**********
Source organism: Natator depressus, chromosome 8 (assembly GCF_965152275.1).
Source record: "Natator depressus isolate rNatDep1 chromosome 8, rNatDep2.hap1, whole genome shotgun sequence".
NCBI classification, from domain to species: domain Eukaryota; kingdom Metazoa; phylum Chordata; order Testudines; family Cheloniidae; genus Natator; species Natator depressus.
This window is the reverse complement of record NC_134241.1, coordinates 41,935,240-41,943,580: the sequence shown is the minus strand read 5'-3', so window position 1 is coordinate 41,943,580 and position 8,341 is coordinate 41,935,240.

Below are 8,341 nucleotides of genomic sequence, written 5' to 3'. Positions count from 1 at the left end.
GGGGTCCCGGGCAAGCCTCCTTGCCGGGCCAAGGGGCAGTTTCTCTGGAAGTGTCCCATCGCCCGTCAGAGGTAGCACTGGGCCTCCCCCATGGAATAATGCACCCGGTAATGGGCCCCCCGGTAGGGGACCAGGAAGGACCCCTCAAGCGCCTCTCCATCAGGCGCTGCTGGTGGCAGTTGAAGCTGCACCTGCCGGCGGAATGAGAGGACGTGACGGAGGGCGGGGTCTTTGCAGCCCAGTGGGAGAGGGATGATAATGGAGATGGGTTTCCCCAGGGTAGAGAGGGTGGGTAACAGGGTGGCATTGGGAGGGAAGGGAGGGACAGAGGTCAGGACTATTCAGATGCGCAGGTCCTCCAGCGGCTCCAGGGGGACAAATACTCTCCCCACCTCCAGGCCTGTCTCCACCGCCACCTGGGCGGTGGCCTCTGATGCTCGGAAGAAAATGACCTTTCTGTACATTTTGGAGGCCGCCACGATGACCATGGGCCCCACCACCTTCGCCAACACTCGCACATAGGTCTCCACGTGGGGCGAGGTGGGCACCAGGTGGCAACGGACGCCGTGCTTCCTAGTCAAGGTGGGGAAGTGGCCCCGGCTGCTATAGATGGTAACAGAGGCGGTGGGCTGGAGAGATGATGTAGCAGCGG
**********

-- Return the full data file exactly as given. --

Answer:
Source organism: Natator depressus, chromosome 8 (assembly GCF_965152275.1).
Source record: "Natator depressus isolate rNatDep1 chromosome 8, rNatDep2.hap1, whole genome shotgun sequence".
NCBI classification, from domain to species: domain Eukaryota; kingdom Metazoa; phylum Chordata; order Testudines; family Cheloniidae; genus Natator; species Natator depressus.
This window is the reverse complement of record NC_134241.1, coordinates 41,935,240-41,943,580: the sequence shown is the minus strand read 5'-3', so window position 1 is coordinate 41,943,580 and position 8,341 is coordinate 41,935,240.

Below are 8,341 nucleotides of genomic sequence, written 5' to 3'. Positions count from 1 at the left end.
GGGGTCCCGGGCAAGCCTCCTTGCCGGGCCAAGGGGCAGTTTCTCTGGAAGTGTCCCATCGCCCGTCAGAGGTAGCACTGGGCCTCCCCCATGGAATAATGCACCCGGTAATGGGCCCCCCGGTAGGGGACCAGGAAGGACCCCTCAAGCGCCTCTCCATCAGGCGCTGCTGGTGGCAGTTGAAGCTGCACCTGCCGGCGGAATGAGAGGACGTGACGGAGGGCGGGGTCTTTGCAGCCCAGTGGGAGAGGGATGATAATGGAGATGGGTTTCCCCAGGGTAGAGAGGGTGGGTAACAGGGTGGCATTGGGAGGGAAGGGAGGGACAGAGGTCAGGACTATTCAGATGCGCAGGTCCTCCAGCGGCTCCAGGGGGACAAATACTCTCCCCACCTCCAGGCCTGTCTCCACCGCCACCTGGGCGGTGGCCTCTGATGCTCGGAAGAAAATGACCTTTCTGTACATTTTGGAGGCCGCCACGATGACCATGGGCCCCACCACCTTCGCCAACACTCGCACATAGGTCTCCACGTGGGGCGAGGTGGGCACCAGGTGGCAACGGACGCCGTGCTTCCTAGTCAAGGTGGGGAAGTGGCCCCGGCTGCTATAGATGGTAACAGAGGCGGTGGGCTGGAGAGATGATGTAGCAGCGG